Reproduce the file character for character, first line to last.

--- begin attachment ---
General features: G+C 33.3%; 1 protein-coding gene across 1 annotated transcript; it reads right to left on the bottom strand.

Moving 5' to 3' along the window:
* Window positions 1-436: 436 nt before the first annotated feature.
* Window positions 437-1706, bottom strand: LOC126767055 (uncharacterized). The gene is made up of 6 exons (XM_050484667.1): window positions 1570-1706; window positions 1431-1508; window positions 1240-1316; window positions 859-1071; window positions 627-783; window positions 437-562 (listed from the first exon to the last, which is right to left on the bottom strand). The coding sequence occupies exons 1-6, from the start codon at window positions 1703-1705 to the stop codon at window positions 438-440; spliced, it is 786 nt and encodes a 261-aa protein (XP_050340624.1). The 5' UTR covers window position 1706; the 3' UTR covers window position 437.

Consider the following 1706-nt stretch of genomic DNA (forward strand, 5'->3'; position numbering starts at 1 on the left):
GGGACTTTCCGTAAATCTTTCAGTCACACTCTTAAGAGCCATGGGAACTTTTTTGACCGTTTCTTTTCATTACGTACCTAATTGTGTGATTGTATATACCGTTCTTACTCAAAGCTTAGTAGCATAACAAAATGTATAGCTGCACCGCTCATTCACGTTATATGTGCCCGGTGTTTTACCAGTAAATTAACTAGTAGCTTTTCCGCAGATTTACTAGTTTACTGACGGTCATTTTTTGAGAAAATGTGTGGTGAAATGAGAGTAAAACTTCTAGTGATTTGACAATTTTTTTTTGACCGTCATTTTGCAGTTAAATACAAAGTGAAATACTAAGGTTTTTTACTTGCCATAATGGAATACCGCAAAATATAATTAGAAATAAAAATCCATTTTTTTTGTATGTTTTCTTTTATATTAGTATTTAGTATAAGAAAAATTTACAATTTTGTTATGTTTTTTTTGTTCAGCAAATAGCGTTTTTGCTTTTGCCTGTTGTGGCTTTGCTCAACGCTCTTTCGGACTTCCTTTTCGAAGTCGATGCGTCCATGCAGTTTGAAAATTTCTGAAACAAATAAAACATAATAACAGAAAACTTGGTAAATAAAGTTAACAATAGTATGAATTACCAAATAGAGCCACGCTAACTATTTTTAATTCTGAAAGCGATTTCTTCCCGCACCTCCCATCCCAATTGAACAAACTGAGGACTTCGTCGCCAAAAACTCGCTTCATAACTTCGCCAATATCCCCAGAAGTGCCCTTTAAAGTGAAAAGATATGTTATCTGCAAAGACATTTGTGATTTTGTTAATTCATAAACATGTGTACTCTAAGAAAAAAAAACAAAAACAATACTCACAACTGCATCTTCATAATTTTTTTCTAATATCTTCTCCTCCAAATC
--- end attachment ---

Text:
General features: G+C 33.3%; 1 protein-coding gene across 1 annotated transcript; it reads right to left on the bottom strand.

Moving 5' to 3' along the window:
* Window positions 1-436: 436 nt before the first annotated feature.
* Window positions 437-1706, bottom strand: LOC126767055 (uncharacterized). The gene is made up of 6 exons (XM_050484667.1): window positions 1570-1706; window positions 1431-1508; window positions 1240-1316; window positions 859-1071; window positions 627-783; window positions 437-562 (listed from the first exon to the last, which is right to left on the bottom strand). The coding sequence occupies exons 1-6, from the start codon at window positions 1703-1705 to the stop codon at window positions 438-440; spliced, it is 786 nt and encodes a 261-aa protein (XP_050340624.1). The 5' UTR covers window position 1706; the 3' UTR covers window position 437.

Consider the following 1706-nt stretch of genomic DNA (forward strand, 5'->3'; position numbering starts at 1 on the left):
GGGACTTTCCGTAAATCTTTCAGTCACACTCTTAAGAGCCATGGGAACTTTTTTGACCGTTTCTTTTCATTACGTACCTAATTGTGTGATTGTATATACCGTTCTTACTCAAAGCTTAGTAGCATAACAAAATGTATAGCTGCACCGCTCATTCACGTTATATGTGCCCGGTGTTTTACCAGTAAATTAACTAGTAGCTTTTCCGCAGATTTACTAGTTTACTGACGGTCATTTTTTGAGAAAATGTGTGGTGAAATGAGAGTAAAACTTCTAGTGATTTGACAATTTTTTTTTGACCGTCATTTTGCAGTTAAATACAAAGTGAAATACTAAGGTTTTTTACTTGCCATAATGGAATACCGCAAAATATAATTAGAAATAAAAATCCATTTTTTTTGTATGTTTTCTTTTATATTAGTATTTAGTATAAGAAAAATTTACAATTTTGTTATGTTTTTTTTGTTCAGCAAATAGCGTTTTTGCTTTTGCCTGTTGTGGCTTTGCTCAACGCTCTTTCGGACTTCCTTTTCGAAGTCGATGCGTCCATGCAGTTTGAAAATTTCTGAAACAAATAAAACATAATAACAGAAAACTTGGTAAATAAAGTTAACAATAGTATGAATTACCAAATAGAGCCACGCTAACTATTTTTAATTCTGAAAGCGATTTCTTCCCGCACCTCCCATCCCAATTGAACAAACTGAGGACTTCGTCGCCAAAAACTCGCTTCATAACTTCGCCAATATCCCCAGAAGTGCCCTTTAAAGTGAAAAGATATGTTATCTGCAAAGACATTTGTGATTTTGTTAATTCATAAACATGTGTACTCTAAGAAAAAAAAACAAAAACAATACTCACAACTGCATCTTCATAATTTTTTTCTAATATCTTCTCCTCCAAATC